Dark Pylon

The Mothership hasn’t lost too much of its offensive capacity, though. It can utilize the Vortex ability, which has been transformed from the uber-powered kill-everything AoE ability into a more direct offensive spell, not unlike the Terran Battlecruiser’s Yamato Cannon. It also possesses quite a lot of hit points and shields – perfect for advancing into defended enemy territory while safeguarding the rest of the Protoss army under its veil of cloak.

Next, we learn that Phoenixes, who recently gained the Anti-Grav ability, can no longer attack while using it – making Anti-Grav a channeled ability. Here’s the word from Karune:

The Phoenix in the latest build uses energy (4 per second) when casting anti-gravity, thus the same Phoenix is not able to attack the target it is lifting with anti-gravity.

Since a large group of Phoenixes were probably able to nullify entire ground armies in combat by destroying them as they helplessly hovered in mid-air, the developers decided to tone this ability down somewhat. Protoss players will now need double the amount of Phoenixes to achieve the same devastating goal – or just use them to temporarily remove key units from the battle.


Next, a few updates regarding the Nydus Worm, which has recently lost its unique status as the Zerg’s sole transport. Cydra has made a few posts on the subject, contributing some new data about this unit/building combo. Here’s what we know about it:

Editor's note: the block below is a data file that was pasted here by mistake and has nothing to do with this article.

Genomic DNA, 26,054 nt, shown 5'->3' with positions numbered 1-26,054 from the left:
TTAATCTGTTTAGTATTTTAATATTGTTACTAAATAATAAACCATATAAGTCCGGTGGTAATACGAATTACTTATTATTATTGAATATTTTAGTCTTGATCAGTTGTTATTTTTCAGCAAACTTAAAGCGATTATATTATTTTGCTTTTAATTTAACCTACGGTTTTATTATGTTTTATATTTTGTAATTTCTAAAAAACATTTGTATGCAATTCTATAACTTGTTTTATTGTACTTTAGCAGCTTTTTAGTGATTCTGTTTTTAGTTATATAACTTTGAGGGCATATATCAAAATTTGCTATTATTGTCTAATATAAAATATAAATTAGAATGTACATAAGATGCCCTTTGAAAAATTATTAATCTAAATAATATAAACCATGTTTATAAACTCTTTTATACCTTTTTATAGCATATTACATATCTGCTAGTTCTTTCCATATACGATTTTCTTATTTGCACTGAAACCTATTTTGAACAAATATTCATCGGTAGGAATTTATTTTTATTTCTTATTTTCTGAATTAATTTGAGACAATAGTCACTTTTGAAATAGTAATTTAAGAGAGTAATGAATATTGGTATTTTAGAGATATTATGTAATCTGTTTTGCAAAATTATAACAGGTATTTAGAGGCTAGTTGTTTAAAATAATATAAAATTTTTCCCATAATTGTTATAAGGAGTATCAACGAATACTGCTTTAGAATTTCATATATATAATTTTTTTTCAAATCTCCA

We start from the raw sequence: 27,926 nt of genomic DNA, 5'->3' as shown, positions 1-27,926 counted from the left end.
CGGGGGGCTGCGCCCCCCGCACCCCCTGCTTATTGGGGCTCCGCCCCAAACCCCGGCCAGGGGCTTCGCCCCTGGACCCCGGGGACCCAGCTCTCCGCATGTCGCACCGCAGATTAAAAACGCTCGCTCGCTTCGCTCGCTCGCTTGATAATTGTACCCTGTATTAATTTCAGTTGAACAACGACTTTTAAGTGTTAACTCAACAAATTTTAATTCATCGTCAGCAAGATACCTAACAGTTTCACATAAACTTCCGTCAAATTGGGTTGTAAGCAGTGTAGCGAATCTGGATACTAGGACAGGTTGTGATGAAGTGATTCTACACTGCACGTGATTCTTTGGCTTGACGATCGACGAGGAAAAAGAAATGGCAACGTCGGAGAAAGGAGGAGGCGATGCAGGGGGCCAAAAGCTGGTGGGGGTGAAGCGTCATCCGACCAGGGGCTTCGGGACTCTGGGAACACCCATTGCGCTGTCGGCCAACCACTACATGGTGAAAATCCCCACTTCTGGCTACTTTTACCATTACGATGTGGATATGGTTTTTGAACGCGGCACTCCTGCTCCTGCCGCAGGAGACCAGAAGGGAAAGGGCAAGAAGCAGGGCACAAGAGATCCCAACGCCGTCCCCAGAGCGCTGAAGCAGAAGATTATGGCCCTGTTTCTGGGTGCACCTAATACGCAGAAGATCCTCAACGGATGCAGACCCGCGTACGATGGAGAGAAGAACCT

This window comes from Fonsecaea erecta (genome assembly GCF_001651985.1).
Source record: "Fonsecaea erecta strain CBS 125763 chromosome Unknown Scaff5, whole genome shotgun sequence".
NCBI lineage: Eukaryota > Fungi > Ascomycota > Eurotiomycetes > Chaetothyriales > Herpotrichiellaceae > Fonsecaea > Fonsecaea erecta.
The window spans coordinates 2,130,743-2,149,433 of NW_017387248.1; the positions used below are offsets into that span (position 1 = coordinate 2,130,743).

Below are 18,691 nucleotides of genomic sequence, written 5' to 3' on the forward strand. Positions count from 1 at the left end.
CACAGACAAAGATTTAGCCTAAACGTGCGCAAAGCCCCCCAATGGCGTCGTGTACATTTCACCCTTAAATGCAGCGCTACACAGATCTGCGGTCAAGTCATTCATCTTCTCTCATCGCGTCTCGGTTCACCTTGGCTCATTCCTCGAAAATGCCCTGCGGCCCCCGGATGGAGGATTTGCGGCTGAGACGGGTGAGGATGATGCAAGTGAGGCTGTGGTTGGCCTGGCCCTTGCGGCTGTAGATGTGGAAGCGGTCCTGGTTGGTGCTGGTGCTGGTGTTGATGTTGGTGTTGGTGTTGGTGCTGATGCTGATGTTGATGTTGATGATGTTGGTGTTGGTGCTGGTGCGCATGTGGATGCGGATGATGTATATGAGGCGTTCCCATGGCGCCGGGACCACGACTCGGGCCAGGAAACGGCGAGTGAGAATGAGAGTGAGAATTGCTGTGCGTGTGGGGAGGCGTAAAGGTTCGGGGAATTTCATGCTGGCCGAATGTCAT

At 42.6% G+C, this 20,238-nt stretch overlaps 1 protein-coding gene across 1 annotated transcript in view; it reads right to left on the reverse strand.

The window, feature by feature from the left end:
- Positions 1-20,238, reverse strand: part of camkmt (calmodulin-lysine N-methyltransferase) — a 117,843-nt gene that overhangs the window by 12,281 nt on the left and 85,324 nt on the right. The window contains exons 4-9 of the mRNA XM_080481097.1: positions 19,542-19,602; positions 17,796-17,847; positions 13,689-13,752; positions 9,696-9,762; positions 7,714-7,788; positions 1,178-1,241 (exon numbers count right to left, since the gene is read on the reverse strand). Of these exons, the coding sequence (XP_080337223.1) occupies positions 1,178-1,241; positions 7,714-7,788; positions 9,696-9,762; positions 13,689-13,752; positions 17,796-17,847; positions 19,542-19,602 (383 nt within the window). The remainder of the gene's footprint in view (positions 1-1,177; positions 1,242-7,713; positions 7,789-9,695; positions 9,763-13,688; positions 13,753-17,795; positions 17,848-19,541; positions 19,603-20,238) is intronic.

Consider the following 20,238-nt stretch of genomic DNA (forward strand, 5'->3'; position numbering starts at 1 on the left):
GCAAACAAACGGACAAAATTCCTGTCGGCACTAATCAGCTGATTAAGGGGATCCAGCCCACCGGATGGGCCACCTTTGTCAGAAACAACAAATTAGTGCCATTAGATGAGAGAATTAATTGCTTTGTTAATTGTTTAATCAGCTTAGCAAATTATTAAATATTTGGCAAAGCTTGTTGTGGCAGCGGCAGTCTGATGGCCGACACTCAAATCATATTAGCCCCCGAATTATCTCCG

• A Lair is required to build the prerequisite building, the Nydus Network, which costs 150 Minerals and 200 Vespene Gas.
  • From the Network, multiple Nydus Worms can be summoned to any place on creep.
  • Summoning does not require the presence or an Overseer anymore.
  • Each Worm costs 100 minerals and takes 10 seconds to be built, during which it is vulnerable to enemy attack.
  • The “tunnels” created are permanent and interconnected – units can enter and exit from any Nydus Worm or Network.
  • Units emerge one at a time and at the same order they entered the network in.

Nydus Network

The major change to the Worms is the fact that they now require resources to be built. Previously, Nydus Worms were summoned by Overseers, a process which only required energy. While 100 Minerals is not a high price to pay for such a powerful ability, it imposes a cap on something which would otherwise be too easy to abuse. The Overseer’s predecessor, the Overlord, will still be required in many cases thanks to his Generate Creep ability – laying the necessary foundation for the Worm. Of course, now that Overlords are transporters themselves, this step might not be necessary for some Zerg invasions.

With Blizzard just recently announcing significant macro adjustments for all three races and completely changing Zerg transportation and the Mothership’s role as per recent comments, it’s obvious that Gamestop’s release date might be just a bit off.